There’s a fungus among us

Author: Emerson Fuller,
Microbiology scholar, classical literature lover, plant-mom, and aspiring science communicator

Genetically modified spider venom-producing fungus could prevent the spread of Malaria

Malaria is a deadly disease; of the 219 million recorded cases it killed an estimated 435,000 in 2017, 70% of whom are children under five. While this number is down since 2010 with a concentrated effort by groups like Target Malaria, it is an uphill battle. The reported cases have increased in the last few years — up from 217 million in 2015.1

In fact, some Malaria-causing Plasmodium parasites are beginning to show resistance to the drug combination therapies used to treat infected people, and equally worrying, the disease vectors - the females of various Anopheles species of mosquitoes - are growing resistant to the insecticides used on the treated bed-nets that have formed a primary defense against the spread of this disease since their implementation in the 1980s.2

A new solution is desperately needed and a group of researchers in Burkina Faso in West Africa may have hit upon a clever one.

In a closed, near-natural environment that the researchers called the MosquitoSphere, they exposed native insecticide-resistant mosquitoes to their specially engineered version of Metarhizium pingshaense, a fungus and known pathogen of the Malaria-carrying Anopheles mosquitoes. The wild-type fungus has been used to control mosquito populations before but is not lethal or fast-acting enough to prevent the spread of Malaria by infected insects3. So the researchers juiced up a strain of Metarhizium to produce an insect-specific neuro-toxin derived from spider venom4. The toxin activates once it comes in contact with the mosquito’s hemolymph (the insect-version of blood). In 45 days 75% of the mosquitoes inside the MosquitoSpere were infected, and the population collapsed.3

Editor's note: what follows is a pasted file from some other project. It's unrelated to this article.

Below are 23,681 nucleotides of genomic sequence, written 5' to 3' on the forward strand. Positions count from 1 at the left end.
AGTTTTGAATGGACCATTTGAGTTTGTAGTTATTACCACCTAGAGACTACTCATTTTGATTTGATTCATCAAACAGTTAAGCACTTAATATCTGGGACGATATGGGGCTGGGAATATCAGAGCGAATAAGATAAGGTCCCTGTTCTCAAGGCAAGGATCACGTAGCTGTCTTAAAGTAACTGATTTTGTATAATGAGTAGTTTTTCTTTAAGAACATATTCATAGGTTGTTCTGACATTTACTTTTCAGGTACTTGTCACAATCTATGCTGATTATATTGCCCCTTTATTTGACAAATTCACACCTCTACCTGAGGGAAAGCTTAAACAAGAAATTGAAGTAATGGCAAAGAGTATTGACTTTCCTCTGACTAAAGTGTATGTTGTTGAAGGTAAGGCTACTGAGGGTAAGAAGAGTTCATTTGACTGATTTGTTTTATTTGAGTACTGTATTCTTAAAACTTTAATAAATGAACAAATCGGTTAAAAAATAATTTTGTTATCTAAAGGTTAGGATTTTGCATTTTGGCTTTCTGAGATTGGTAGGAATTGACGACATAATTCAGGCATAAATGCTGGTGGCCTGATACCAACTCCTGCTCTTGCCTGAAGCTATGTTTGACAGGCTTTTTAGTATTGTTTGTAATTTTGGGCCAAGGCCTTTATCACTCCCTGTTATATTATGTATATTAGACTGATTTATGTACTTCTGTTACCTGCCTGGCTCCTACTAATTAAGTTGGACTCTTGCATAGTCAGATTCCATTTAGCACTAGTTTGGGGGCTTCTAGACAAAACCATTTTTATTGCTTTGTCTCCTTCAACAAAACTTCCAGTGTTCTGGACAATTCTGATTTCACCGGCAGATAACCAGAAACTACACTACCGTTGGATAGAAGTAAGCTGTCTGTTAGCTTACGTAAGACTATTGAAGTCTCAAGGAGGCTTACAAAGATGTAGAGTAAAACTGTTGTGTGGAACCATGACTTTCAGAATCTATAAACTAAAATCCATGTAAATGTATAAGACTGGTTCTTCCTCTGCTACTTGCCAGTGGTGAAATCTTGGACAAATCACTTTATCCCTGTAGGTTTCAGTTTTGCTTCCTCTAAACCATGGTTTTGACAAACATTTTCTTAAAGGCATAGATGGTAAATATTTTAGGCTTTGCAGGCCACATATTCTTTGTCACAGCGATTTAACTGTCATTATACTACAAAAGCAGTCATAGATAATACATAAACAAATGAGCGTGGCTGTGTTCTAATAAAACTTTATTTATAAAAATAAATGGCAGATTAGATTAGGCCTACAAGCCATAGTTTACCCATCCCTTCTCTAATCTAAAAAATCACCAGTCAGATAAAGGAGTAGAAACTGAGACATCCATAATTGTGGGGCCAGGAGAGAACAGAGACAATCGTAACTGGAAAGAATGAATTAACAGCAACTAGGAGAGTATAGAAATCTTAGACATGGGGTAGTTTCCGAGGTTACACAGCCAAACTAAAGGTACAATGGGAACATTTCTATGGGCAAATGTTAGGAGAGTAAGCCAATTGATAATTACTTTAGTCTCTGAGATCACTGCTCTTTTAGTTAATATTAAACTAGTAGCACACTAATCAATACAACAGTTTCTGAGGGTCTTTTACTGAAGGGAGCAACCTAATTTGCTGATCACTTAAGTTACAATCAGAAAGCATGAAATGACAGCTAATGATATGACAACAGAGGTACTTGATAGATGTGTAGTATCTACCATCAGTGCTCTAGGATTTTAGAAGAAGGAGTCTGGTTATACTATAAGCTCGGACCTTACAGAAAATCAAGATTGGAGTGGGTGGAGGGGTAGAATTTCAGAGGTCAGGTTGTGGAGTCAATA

Foolproof, right? Well, maybe. There are still a fair number of hurdles before this method can really get off the ground.

Genetically modified organisms (GMOs) are not a new development in the fight against Malaria. Several experiments in the last five years aim to use the CRISPR gene splicing tool to create gene drives that introduce population-curbing mutations to the malaria-carrying mosquito population. Though the UN’s 2018 Convention on Biological Diversity quietly decided against a moratorium on field releases of gene drive organisms at the 2018 meeting5, the politics remains fraught. Many people, including government officials, anti-GMO lobbyists, and average, everyday citizens, are cautious about making fundamental changes to entire populations of organisms when we have no way to determine the potential fallout. And no way to take it back once the modified organism is out there reproducing.

However, this fungus experiment aims to change the insecticides instead of the insects, and though genetically modified spider venom-producing fungus is straight out of science fiction, there is some precedent for it passing out of the testing phase. Transgenic pest-control methods are already widely used in human-safe food crops (NCBI 2000), and furthermore, this specific toxin is already on the market as an EPA-approved pest-control product (Lovett et al. 2019). 

So, while it remains to be seen whether successful initial trials of the fungus among us will be proof enough against the anti-GMO advocates, as well as enough to pass on to the next experimental phase, it certainly looks hopeful.


World Health Organization. (2019). This year's World malaria report at a glance. [online] Available at: (2018). CDC - Malaria - Malaria Worldwide - How Can Malaria Cases and Deaths Be Reduced? - Insecticide-Treated Bed Nets. [online] Available at:

Vogel, G. (2019). Fungus with a venom gene could be new mosquito killer. Science, [online] 364(6443), p.817. Available at:

Transgenic Metarhizium rapidly kills mosquitoes in a malaria-endemic region of Burkina Faso

B Lovett, E Bilgo, S Millogo, A Ouattarra, I Sare, E Gnambani, R Dabire, A Diabate, R St. Leger, 2019

Matthews, D. (Dec 7, 2018). Gene drives could end malaria. And they just escaped a UN ban. [online] Vox. Available at:

National Research Council (US) Committee on Genetically Modified Pest-Protected Plants. Genetically Modified Pest-Protected Plants: Science and Regulation. Washington (DC): National Academies Press (US); 2000. Available from: